When streaming first hit the scene, it promised a convenience revolution that would free us from the burden of cable subscriptions. There’s a downside, though: Now, we have a ton of streaming services to keep track of. It’s so easy to sign up for a bunch of platforms — only to forget about them a few months down the line.
Next thing you know, you realize you’ve been paying over $10 a month for shows you never even watched! Tap or click here for three easy ways to manage all your streaming services without driving yourself bonkers. Another great way to trim the fat is to track and manage your paid subscriptions with an app.
These apps can keep tabs on what you’re spending and even help you save money. They can notify you when prices spike, identify services you’re no longer using — and track your data. Although they sound great, some of them may pose a risk to your privacy, so here are some helpful tips to protect yourself.
1. Use the best app for your needs
Some apps, like Trim, dip into your financial records to automatically identify your subscriptions. Others, like Subscro, require you to enter your information manually. You can also find alternatives that come with extra tools, like budgeting programs or even investment opportunities.
It’s always a good idea to go through each app at your disposal. Don’t just select the first option you see. Make sure you’re using the best one for your needs.
One good way to do this is to write down each feature you’re interested in. Do you just want a free app that shows your costs and lets you know when the service is due to renew? Then you might be interested in TrackMySubs.com, which comes with a free tier that tracks up to 10 services and holds10 MB of storage.
If you’re a little leery of linking a smartphone app to your bank account, check out Bobby. You can sync data through iCloud and secure the app with Face ID, Touch ID or a strong passcode. The Bobby app is only available for Apple devices and you can get it here.
Speaking of passwords, make sure you follow this critical next step.
2. Create strong and original strong passwords
Since these apps are connected to your most sensitive information, you need strong passwords to keep out potential invaders. You wouldn’t believe how many people think weak codes like “password1” can protect their online accounts. Here are some tips to protect your privacy and security:
- Use a complex combination of letters, numbers and alternating capitalization. The more random or complex your password appears, the harder it will be to guess.
- Create passwords based on a secret phrase: Write a sentence, then abbreviate it. For example, “Cubs won the World Series in 2016.” Next, replace certain letters and numbers with other characters. Alternate between capital and lower case. For example, cUb$W1nW0rLd$3r13$1NzOI6. Tough to crack, right?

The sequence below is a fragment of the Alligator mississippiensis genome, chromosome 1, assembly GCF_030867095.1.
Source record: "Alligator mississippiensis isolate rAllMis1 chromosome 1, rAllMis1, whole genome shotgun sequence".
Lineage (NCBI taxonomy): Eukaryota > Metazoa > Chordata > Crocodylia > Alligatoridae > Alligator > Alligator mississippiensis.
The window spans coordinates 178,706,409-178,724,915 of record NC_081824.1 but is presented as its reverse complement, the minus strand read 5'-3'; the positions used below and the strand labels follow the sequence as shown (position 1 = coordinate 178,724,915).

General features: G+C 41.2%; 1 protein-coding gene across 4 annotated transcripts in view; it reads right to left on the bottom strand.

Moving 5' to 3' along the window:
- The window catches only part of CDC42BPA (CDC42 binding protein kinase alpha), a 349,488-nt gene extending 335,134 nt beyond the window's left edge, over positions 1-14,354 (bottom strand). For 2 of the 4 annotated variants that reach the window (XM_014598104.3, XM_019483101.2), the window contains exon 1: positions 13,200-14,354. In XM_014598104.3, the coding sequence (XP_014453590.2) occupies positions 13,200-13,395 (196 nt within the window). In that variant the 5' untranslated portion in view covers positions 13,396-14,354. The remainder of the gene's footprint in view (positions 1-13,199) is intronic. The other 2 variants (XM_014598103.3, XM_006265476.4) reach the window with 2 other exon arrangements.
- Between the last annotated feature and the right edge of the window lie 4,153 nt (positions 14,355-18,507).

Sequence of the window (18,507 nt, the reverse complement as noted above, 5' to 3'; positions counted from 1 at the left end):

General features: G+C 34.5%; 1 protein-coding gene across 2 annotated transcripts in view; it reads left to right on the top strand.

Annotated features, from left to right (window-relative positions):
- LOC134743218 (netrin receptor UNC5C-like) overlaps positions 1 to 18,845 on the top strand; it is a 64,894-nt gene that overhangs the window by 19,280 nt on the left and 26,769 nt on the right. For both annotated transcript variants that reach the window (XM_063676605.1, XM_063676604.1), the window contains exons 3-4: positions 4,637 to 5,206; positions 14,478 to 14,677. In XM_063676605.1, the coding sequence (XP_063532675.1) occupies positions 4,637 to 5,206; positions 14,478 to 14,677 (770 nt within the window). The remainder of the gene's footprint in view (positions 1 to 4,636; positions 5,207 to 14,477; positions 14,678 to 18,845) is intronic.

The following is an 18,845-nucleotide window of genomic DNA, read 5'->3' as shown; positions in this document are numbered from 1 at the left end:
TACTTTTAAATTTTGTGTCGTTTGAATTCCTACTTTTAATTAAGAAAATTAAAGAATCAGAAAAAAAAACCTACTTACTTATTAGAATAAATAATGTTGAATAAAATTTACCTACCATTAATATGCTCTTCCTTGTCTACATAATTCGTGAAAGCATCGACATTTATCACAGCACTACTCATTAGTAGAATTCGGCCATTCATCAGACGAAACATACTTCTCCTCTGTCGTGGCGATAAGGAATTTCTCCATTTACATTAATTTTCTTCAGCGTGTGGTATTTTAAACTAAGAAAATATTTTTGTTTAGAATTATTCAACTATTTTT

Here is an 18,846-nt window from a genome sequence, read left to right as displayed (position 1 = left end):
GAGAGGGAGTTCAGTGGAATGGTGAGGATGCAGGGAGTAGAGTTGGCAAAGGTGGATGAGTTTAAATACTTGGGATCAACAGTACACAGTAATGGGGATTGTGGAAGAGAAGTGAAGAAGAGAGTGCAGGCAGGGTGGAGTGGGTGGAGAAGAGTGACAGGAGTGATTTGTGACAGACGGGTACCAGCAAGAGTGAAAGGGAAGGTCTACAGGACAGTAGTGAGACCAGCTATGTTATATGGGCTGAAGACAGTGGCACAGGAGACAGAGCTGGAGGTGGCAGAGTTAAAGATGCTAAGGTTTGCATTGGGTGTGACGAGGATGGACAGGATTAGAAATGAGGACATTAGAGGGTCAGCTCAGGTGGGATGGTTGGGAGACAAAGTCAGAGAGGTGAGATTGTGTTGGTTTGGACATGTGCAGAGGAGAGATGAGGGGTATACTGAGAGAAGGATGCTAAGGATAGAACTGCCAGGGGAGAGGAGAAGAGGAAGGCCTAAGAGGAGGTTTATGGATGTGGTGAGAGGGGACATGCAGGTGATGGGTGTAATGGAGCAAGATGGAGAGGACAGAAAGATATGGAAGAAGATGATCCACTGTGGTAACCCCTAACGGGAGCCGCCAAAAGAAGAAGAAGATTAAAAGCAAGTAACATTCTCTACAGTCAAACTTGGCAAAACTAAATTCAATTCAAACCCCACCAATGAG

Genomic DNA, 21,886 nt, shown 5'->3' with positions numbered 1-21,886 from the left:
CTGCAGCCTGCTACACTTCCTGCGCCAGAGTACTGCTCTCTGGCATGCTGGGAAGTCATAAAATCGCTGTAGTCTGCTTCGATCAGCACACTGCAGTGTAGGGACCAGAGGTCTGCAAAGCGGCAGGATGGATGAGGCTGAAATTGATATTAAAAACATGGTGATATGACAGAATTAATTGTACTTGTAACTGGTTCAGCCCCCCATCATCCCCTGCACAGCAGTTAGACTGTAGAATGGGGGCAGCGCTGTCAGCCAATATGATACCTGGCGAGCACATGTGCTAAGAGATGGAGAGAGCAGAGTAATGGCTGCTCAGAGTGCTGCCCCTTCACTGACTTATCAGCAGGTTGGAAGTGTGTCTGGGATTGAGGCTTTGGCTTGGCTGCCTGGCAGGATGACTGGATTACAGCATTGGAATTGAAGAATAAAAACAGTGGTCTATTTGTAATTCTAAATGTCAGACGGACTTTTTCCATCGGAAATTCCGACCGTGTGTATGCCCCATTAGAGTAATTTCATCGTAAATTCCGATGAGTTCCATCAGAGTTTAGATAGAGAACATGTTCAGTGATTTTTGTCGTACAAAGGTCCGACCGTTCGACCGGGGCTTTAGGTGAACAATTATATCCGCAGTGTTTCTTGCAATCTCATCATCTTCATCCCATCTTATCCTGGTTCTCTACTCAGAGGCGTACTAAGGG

- Use two-factor authentication: 2FA ties your account access to something only you possess. That means only you can get into your account.
- Never repeat the same password: If you use the same password across multiple sites, change them up ASAP. If one website suffers a security breach, hackers will steal that password, try it on other sites and slowly take over all your accounts.
3. Don’t fall for free trial scams
Tricksters often lure you in with the offer of free services and products … only to bite a chunk out of your bank account later on. Often, they’ll bury the charges in the fine print.
Plus, you should remember that even legitimate apps that let you sign up for free may charge for upgrades or services. Bottom line: Make sure there aren’t any hidden charges that could bite you in the back.
Speaking of which, we’ve got nine insider streaming tips to help you save money. Tap or click for affordable access to the content you want.
4. Make sure you’re saving money, instead of overspending on apps
If you decide to buy a paid service, take a step back and think about how much money it will really help you save. You might end up paying so much for the app that the amount outweighs the cash you’re saving on streaming apps. In this case, look for a cheaper app.
One great option is Truebill, which you can get on Android or Apple smartphones. It links to your bank account, automatically fills in your financial data and creates a custom dashboard for you.
This colorful app helps you set up a budget, keep track of your spending habits and even set up a savings account. Plus, you can add alerts and cancel unwanted subscriptions — all through Truebill. Although its premium account costs $3 a month, you can stick with the free version.
5. Don’t give your data to a site you haven’t screened
Subscription management apps handle a ton of sensitive information. They identify the services you’re paying for and tell you which subscriptions can be canceled. Some of them will even keep track of payment dates.
That’s a lot of responsibility. These apps need access to your financial records and your bank account. While many of these apps are safe, you should always do your research before handing over the keys to your kingdom.
Otherwise, you could put yourself at risk of identity theft. For example, there’s been an enormous influx of fraudulent unemployment claims in recent months, and criminals were paid out as much as $36 billion in 2020 alone. Tap or click here to see how scammers could file for unemployment in your name.